Can My Boyfriend and I Get a Home Loan Even Though His Previous Marriage Hasn’t Been Officially Dissolved?

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‘My boyfriend and I have been together for almost two years. He is still technically married. He and his wife started a legal separation in December of 2009, however, they never finished the process (due to financial reasons). Now, we want to buy a house together, but the lender said that no one will consider giving us a loan because of the fact that he is still married according to the state of California. Is an inter-spousal agreement sufficient for his (soon-to-be) ex-wife to sign, or do they have to finish the legal separation? Help please!’

[NOTE: Articles and answers on DearEsq., while written and published by lawyers, do not constitute legal advice, and no attorney-client relationship is formed by your reading of this information. You should always consult with an attorney for any legal situations.]

Unfortunately, these are questions that you will have to direct to the lender, because the answers aren’t legal.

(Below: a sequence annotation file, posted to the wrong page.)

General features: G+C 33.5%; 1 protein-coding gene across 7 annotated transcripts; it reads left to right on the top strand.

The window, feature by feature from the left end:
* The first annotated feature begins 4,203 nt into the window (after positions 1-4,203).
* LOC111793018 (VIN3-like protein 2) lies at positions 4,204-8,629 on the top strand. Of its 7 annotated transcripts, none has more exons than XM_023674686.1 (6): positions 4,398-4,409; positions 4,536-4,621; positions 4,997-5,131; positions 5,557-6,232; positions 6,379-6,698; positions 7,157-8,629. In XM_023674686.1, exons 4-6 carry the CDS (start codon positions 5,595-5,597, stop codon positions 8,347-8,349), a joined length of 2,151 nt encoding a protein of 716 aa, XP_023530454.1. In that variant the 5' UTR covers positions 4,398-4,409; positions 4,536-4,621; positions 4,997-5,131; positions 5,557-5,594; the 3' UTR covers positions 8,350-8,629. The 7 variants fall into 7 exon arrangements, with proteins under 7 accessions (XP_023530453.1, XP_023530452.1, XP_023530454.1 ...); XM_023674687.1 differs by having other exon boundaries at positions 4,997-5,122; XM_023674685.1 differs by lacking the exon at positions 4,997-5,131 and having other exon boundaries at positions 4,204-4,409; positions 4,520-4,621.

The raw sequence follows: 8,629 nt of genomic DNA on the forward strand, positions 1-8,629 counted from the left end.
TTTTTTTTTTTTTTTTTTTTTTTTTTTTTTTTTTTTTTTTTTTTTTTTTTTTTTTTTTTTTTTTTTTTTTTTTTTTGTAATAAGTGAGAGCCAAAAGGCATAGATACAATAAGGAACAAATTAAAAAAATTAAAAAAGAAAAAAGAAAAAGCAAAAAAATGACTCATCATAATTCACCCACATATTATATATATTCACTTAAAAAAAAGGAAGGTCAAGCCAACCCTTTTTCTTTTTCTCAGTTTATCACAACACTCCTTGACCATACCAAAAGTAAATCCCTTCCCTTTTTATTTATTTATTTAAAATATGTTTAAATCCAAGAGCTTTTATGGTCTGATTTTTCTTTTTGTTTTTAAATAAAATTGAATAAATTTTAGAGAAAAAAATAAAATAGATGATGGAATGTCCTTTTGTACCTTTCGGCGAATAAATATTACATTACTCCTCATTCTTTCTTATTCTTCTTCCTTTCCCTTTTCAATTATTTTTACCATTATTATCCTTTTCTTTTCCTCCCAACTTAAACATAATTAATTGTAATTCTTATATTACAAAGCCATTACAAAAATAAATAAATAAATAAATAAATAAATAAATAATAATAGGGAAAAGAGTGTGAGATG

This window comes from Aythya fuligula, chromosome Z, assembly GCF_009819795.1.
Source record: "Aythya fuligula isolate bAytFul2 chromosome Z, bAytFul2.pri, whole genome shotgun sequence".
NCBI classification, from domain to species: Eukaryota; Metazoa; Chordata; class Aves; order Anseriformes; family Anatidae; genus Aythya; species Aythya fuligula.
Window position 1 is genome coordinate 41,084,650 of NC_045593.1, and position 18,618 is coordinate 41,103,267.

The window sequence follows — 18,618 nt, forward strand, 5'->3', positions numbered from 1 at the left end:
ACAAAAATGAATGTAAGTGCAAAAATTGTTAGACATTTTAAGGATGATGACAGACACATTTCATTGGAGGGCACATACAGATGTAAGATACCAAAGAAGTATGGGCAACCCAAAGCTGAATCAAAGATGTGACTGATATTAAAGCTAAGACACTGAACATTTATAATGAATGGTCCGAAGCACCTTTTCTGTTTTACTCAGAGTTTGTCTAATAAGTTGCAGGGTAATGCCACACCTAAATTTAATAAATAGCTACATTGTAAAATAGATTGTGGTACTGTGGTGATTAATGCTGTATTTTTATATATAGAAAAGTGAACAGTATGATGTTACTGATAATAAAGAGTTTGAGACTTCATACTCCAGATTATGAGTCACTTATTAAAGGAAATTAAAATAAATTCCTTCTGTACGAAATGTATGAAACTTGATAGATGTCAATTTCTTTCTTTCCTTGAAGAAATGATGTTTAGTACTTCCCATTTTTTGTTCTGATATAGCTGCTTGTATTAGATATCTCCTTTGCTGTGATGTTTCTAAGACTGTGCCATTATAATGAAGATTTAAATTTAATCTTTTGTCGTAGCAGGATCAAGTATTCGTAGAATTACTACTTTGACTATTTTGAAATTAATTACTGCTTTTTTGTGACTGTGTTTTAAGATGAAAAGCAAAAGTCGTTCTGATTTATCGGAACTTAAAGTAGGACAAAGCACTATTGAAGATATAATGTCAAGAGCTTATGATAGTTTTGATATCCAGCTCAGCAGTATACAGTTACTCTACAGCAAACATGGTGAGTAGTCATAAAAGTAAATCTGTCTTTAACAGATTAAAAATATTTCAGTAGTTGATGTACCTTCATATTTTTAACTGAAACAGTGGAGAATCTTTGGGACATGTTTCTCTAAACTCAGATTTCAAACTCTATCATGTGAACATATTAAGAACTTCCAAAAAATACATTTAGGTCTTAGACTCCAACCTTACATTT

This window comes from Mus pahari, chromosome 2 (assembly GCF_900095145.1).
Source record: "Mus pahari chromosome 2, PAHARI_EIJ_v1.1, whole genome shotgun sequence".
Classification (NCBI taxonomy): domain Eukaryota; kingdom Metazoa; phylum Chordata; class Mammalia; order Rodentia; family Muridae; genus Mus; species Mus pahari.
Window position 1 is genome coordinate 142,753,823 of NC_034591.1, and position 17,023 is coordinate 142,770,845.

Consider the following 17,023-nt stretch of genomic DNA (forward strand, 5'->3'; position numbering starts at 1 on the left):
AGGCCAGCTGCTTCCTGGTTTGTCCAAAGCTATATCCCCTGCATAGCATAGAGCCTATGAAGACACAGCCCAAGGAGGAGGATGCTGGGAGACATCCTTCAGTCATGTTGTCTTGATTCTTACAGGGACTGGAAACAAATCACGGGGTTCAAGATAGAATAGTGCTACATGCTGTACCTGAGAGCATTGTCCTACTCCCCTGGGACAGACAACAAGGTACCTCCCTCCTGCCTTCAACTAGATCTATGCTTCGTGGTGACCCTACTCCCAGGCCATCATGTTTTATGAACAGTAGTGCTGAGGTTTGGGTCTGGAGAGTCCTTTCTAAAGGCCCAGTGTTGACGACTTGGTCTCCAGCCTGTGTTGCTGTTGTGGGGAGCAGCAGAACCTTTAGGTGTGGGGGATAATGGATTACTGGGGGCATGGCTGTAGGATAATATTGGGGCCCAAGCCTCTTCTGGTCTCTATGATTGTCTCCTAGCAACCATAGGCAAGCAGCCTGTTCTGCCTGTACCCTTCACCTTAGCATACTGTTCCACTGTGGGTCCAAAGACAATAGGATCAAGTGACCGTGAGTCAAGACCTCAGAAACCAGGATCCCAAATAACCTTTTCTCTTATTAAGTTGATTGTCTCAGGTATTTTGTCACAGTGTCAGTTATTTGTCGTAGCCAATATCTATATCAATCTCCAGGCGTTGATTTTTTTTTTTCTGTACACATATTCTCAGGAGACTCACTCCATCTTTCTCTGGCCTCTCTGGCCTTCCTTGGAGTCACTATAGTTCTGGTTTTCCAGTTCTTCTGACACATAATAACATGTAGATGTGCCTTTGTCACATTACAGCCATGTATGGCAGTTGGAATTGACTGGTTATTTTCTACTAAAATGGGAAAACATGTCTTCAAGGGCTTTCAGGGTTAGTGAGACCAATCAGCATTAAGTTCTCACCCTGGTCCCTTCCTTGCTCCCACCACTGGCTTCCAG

Your boyfriend is married. The law recognizes only two statuses: married and unmarried, and if the divorce isn’t final then he’s married, period. You didn’t say exactly what the reason is that he didn’t finalize his divorce, but you may be in a position where you need to decide between the value of those reasons and the value of getting a mortgage.

There is no law saying that a lender has to lend money in particular circumstances (except for illegal discrimination). Lenders can and do set up–and frequently change–the criteria under which they will lend
money. For married people, particularly from a community property state such as California, it is typical for lenders to require a spouse to at least sign off on a loan, if not be an applicant.

The question of what they will accept to move the loan process forward is one that only the lender can answer. Don’t be surprised, however, if the answer is different depending on the lender. Different
lenders have different policies, though right now most lenders are much more strict than they used to be.



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Author: House Attorney

A house attorney has answered this question.